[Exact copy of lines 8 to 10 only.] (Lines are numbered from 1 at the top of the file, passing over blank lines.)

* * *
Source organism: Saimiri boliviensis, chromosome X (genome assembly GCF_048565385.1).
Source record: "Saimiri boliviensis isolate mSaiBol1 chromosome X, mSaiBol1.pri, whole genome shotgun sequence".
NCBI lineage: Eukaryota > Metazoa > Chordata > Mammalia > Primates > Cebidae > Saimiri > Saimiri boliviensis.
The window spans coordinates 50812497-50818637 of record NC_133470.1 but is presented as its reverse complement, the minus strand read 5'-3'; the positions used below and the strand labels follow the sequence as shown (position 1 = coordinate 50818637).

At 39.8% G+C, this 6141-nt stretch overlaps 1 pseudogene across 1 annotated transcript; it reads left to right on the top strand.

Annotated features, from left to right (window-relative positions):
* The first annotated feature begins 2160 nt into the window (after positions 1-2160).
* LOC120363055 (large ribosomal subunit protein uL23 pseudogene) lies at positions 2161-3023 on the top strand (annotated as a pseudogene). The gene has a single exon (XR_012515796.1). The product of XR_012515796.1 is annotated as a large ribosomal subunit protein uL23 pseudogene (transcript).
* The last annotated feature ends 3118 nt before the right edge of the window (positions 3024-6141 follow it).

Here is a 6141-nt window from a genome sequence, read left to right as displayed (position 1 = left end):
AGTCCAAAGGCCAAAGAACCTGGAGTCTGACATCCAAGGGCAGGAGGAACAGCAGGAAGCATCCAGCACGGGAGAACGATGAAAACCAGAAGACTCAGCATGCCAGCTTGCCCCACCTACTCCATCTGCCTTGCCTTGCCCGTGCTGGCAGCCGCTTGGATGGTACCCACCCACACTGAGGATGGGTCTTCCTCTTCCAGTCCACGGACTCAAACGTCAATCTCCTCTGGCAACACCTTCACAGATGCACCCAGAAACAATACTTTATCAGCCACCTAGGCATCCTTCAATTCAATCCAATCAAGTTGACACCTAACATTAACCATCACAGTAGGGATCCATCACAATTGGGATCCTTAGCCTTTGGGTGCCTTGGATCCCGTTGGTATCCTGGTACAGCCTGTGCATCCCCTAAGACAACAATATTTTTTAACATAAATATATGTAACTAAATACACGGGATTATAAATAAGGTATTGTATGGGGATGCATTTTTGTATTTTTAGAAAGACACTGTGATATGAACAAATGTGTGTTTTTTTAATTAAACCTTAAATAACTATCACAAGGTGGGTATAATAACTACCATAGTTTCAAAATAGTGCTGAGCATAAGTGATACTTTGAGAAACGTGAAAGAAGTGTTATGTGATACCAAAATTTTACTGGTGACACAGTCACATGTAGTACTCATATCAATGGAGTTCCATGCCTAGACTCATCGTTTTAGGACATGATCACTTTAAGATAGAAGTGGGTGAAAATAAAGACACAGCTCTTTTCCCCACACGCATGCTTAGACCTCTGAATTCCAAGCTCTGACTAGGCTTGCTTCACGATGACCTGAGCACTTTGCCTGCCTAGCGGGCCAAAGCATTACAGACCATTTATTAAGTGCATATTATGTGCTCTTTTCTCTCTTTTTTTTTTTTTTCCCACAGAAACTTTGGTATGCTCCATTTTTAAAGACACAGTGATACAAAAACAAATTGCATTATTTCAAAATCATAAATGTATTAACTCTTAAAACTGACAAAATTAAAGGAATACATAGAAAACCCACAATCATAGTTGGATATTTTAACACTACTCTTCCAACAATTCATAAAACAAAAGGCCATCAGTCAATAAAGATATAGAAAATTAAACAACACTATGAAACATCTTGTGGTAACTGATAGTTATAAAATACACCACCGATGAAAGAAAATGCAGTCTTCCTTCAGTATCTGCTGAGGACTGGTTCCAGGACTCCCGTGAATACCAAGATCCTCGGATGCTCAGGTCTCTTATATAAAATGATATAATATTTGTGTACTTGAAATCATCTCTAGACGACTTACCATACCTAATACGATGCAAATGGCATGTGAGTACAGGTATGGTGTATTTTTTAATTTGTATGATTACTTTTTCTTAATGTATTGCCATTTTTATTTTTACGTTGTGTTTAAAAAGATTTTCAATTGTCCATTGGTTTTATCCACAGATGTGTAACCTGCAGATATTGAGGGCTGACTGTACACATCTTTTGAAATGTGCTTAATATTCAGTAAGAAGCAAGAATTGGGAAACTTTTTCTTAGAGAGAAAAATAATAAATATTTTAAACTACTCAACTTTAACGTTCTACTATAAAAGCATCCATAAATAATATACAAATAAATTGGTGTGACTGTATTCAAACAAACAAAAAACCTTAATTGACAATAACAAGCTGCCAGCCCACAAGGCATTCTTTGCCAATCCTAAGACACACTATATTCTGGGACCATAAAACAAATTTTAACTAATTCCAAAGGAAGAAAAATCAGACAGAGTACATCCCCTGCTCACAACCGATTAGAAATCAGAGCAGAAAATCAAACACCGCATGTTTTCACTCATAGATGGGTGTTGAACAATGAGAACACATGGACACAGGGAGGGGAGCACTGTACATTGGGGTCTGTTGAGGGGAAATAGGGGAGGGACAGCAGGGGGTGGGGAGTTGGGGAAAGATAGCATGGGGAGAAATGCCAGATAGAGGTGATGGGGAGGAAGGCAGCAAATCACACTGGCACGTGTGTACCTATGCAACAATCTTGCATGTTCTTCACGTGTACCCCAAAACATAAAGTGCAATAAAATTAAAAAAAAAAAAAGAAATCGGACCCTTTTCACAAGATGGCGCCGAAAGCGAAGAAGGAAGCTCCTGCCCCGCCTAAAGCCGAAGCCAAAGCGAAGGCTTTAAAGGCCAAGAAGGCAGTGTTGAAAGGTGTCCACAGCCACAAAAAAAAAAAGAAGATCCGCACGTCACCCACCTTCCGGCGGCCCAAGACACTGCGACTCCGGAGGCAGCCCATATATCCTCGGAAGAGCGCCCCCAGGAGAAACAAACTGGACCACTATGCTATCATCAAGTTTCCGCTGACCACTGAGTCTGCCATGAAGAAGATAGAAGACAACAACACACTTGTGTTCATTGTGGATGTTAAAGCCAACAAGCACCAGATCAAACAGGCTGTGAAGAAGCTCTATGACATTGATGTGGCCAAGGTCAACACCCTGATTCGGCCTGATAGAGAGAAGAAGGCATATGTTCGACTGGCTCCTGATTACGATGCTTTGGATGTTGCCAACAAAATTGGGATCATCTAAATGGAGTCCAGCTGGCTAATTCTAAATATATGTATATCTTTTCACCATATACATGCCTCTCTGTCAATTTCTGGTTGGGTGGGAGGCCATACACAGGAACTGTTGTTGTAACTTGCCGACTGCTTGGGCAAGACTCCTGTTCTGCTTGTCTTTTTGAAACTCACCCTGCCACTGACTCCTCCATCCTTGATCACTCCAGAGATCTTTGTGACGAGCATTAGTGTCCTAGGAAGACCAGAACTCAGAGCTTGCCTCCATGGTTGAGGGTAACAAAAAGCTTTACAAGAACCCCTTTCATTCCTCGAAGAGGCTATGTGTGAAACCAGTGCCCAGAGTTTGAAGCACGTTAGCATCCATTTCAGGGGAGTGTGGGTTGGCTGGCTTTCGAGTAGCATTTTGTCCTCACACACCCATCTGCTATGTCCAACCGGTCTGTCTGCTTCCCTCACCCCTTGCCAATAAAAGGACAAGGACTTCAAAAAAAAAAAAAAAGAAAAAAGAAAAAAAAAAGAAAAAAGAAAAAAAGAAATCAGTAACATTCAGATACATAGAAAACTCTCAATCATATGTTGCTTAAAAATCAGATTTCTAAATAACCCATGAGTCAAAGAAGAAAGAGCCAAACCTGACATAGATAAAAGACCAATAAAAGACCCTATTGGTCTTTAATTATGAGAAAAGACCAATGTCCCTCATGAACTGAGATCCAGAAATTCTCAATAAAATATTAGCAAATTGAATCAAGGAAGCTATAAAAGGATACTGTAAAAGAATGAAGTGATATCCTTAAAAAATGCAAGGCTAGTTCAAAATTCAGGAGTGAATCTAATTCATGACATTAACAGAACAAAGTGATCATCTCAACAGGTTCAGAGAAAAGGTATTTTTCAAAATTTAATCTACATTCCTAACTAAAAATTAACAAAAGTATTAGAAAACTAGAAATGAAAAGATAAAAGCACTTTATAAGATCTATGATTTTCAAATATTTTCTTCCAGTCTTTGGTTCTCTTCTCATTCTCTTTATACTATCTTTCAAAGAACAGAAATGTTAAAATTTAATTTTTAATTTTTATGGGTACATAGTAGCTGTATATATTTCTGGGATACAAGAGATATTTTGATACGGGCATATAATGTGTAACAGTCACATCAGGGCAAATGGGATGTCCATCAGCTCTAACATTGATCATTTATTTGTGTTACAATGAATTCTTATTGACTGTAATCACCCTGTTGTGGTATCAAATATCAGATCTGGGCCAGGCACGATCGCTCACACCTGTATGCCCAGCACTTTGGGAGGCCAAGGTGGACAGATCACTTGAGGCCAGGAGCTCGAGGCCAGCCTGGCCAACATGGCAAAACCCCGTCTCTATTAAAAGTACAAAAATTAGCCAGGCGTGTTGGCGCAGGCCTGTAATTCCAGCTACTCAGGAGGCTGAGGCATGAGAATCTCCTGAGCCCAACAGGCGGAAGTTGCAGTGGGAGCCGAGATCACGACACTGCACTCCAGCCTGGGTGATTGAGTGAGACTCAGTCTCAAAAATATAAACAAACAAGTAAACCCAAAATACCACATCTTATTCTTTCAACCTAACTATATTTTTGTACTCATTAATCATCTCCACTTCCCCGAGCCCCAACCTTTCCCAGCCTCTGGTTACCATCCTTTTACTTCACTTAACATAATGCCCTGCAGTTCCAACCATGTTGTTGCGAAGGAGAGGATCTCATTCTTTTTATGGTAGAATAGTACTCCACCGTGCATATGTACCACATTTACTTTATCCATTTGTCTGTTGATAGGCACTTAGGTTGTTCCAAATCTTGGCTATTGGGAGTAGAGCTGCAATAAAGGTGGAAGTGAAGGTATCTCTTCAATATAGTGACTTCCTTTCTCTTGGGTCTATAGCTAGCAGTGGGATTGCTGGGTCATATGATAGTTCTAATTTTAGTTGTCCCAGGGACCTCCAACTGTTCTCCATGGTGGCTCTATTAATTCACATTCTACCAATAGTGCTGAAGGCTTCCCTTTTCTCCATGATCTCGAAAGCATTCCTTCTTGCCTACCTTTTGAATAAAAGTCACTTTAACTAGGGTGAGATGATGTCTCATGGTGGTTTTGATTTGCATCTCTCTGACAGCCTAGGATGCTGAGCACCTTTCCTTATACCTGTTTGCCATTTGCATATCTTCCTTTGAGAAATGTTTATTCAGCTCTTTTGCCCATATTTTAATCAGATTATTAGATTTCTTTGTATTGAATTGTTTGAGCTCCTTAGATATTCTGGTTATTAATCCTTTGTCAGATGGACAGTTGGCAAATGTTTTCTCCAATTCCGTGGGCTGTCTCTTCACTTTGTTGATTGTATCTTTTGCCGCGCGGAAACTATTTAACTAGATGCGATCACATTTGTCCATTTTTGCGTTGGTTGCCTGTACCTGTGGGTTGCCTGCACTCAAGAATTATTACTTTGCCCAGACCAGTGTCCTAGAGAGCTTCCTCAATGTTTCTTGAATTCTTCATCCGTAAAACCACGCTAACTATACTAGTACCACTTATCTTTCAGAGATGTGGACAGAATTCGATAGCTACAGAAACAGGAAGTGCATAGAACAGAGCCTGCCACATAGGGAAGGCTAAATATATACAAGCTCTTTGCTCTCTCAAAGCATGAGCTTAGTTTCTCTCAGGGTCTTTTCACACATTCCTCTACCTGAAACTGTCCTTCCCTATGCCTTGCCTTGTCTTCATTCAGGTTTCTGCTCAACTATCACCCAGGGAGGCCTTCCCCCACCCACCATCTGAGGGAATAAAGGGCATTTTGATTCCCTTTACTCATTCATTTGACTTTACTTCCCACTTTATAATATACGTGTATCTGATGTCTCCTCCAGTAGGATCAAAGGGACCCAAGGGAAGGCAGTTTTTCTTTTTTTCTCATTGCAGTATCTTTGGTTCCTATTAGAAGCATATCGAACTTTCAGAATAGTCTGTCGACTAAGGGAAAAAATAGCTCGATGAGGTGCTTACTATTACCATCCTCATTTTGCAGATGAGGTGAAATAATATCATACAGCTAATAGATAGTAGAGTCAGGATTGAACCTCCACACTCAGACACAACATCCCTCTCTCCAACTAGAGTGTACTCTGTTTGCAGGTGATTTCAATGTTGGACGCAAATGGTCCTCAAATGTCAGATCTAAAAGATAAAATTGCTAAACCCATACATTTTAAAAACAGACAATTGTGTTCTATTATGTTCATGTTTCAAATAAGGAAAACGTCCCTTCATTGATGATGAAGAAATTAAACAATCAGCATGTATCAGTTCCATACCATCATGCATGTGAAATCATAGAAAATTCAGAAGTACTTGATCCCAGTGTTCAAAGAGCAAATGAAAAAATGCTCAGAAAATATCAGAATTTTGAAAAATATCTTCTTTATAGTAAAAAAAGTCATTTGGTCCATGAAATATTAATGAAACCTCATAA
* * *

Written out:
* LOC120363055 (large ribosomal subunit protein uL23 pseudogene) lies at positions 2161-3023 on the top strand (annotated as a pseudogene). The gene has a single exon (XR_012515796.1). The product of XR_012515796.1 is annotated as a large ribosomal subunit protein uL23 pseudogene (transcript).
* The last annotated feature ends 3118 nt before the right edge of the window (positions 3024-6141 follow it).

Here is a 6141-nt window from a genome sequence, read left to right as displayed (position 1 = left end):